Carpet is harmful for bunnies and the rug in his room is just a temporary measure. All the same, no matter how we arrange his play pen, boxes, gates, and anything else, whenever out of his play pen to run around he always, always, always manages to make it behind the play pen and into the world of carpet fringes and the dark underside of heating vents.
I stepped up my efforts this morning with a seemingly impenetrable set up. Before I was done my other blog post he was back there. How does he do it? I have a few theories, but none of them are very satisfying. He’s like a little mouse that wiggles through impossible spaces.
The problem is a bit complex because we can’t let him out without providing a way for him to get back into his room, and to the carpet edges that we have failed to block off. Rabbits get freaked out when they cannot run back to home base. So it looks like I’ll be spending my weekend creating some kind of Baxter barrier. It’s not the first time I’ve made an elaborate barricade for our rabbits.
Over the past week or two I have noticed a trend of sorts. I could say this in any number of ways, but the gist is this: the more scripture I read, the less likely I am to sin. That’s a bit simplified, since I really noticed radical differences in my state of mind, attitude, and thoughts as well.
I shouldn’t be surprised by this. If I read the Bible even more than I currently do, I probably would have remembered that Psalm 119:9 says, “How can a young man keep his way pure? By living according to your word” (NIV). The Bible itself knows that there is something spiritually beneficial about reading the Bible.
While traveling out to Ohio last week I was pulled out of my Bible and breakfast routine, and therefore didn’t place myself into the story of scripture where God is at work in humanity. From there it was a simple matter of “out of sight, out of mind.” Familiar sins of anger and selfishness bubbled to the surface in many ways, even if I did my best to keep them bottled up.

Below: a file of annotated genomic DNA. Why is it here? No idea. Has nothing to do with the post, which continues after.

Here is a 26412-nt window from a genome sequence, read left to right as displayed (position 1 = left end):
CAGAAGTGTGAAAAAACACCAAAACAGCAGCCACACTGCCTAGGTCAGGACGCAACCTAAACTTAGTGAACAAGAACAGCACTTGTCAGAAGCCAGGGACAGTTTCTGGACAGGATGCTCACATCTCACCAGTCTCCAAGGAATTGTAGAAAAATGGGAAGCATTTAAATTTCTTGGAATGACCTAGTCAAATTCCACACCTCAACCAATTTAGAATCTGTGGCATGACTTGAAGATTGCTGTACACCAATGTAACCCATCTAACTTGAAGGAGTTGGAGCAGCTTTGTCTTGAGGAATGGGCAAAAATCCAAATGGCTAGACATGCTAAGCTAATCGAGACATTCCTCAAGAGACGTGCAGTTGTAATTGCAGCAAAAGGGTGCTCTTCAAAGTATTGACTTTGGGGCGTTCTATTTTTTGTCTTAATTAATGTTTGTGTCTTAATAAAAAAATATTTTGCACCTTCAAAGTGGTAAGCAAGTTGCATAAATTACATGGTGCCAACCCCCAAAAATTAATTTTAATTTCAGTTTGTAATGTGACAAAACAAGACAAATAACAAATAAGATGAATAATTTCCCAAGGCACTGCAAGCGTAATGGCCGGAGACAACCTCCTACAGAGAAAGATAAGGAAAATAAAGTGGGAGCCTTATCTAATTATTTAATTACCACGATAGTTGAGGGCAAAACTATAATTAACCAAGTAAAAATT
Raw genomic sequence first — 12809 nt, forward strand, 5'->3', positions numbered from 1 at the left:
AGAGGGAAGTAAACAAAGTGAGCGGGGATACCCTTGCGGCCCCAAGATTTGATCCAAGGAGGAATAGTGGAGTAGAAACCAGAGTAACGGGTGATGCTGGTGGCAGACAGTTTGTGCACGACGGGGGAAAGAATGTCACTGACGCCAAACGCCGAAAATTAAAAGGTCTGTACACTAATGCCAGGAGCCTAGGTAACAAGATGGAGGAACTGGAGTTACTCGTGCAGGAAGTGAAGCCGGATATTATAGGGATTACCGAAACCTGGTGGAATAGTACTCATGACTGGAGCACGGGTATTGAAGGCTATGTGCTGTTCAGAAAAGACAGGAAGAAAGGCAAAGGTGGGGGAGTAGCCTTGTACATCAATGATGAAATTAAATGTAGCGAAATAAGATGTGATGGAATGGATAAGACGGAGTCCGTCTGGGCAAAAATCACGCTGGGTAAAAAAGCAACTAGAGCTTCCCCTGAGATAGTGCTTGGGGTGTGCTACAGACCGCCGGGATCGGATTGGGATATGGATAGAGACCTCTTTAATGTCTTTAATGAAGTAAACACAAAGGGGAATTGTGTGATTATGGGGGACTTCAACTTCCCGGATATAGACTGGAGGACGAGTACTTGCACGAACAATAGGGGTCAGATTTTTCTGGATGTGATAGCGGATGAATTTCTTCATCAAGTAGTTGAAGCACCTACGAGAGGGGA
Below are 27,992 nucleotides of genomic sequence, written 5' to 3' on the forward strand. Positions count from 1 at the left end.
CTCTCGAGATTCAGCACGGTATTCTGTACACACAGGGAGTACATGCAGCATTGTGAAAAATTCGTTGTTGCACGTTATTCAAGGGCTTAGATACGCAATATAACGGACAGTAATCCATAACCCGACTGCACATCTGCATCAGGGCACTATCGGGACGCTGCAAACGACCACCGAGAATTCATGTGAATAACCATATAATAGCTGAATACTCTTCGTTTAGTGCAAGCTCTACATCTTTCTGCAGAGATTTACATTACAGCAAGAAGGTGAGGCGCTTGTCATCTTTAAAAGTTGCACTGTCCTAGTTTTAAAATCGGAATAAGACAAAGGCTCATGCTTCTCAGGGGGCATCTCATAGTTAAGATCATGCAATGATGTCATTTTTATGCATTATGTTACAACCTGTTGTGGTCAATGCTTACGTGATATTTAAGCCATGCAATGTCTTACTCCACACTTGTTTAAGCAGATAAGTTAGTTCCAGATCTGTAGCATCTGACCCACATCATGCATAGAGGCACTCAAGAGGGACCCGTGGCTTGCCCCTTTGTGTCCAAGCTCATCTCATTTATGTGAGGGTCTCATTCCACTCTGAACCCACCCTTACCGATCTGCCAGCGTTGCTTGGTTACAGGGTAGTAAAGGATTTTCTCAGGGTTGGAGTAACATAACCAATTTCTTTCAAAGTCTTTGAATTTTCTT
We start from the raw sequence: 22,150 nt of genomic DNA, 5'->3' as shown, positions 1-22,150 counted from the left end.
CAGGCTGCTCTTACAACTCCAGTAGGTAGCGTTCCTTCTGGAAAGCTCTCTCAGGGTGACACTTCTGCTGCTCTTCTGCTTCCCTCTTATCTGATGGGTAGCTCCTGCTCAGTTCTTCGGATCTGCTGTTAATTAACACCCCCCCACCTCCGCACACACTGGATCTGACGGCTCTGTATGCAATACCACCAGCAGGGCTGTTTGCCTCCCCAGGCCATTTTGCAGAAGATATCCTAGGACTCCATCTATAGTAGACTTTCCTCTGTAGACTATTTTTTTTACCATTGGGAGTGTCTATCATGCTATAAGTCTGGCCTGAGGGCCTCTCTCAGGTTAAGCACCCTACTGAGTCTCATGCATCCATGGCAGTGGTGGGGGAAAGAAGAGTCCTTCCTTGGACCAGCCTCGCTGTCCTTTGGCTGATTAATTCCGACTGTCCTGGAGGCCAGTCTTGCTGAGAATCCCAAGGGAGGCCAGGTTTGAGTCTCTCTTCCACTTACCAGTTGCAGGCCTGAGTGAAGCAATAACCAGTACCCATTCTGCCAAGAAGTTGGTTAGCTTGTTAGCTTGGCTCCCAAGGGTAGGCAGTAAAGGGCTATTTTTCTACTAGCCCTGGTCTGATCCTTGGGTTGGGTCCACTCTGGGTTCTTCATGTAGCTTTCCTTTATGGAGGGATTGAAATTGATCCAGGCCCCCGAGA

Now that I’m back home and into my routine of reading through 3-6 chapters each morning, I can’t help but feel so refreshed and renewed. I’m far from perfect, but there is a greater protection that I have when I’m immersed in the world of the Bible and let that direct my course throughout the day.
Of course I’m bound to forget this lesson and perhaps a year from now I may end up writing the same exact post …
I used to subscribe to the Emergent Village Weblog, but it was a pretty vanilla affair with event updates and the occasional post from someone with a good idea. With the redesign of the Emergent Village web site, I’ve noticed that the blog has been infused with new life.
I was so impressed with the latest incarnation of the Emergent blog that I even added it to my Google homepage, which is one step up from my Bloglines account in importance. Almost every new post on the Emergent blog is something of interest.
The trick with this blog is pointing users to content elsewhere, which is fine by me. I’m glad someone is out there finding the best information about the emerging church and posting it in one place. We really need that, and Emergent has done a great job.
As of right now I’m still a loyal user of WordPress. I’m pretty happy with the Minyx Light theme, mainly because it’s very simple and does not require tweaking with images, colors, or lines. I don’t have much time for design right now.
Nevertheless, while I’m talking about the theme of this site, I was wondering if this site is easy to read? I made the “about” box yellow-ish to help stress the two column look, but I’m also toying with the thought of making a line down the middle in between the two columns. I find the site easy to read, but I also spent a lot of time looking for this exact format, so I may not be the best judge. I’m open to any reader suggestions on how to improve this site.
While writing yesterday I also took some time to revamp my professional writing site: www.edcyz.com. While I do blog there occasionally on writing, the weight of my book deadline, a few small projects, the insanity of our personal lives that has kept us constantly on the road, and the intensity of work during the Fall season all make it really hard to keep this blog and that site well fed with posts. Therefore the blog on my edcyz.com home page and has been moved to it’s own page.
When you visit www.edcyz.com, you’ll now hit the “About” page where I talk about my current projects. As always there is a page with links to some of my writing, though not all of it is available quite yet.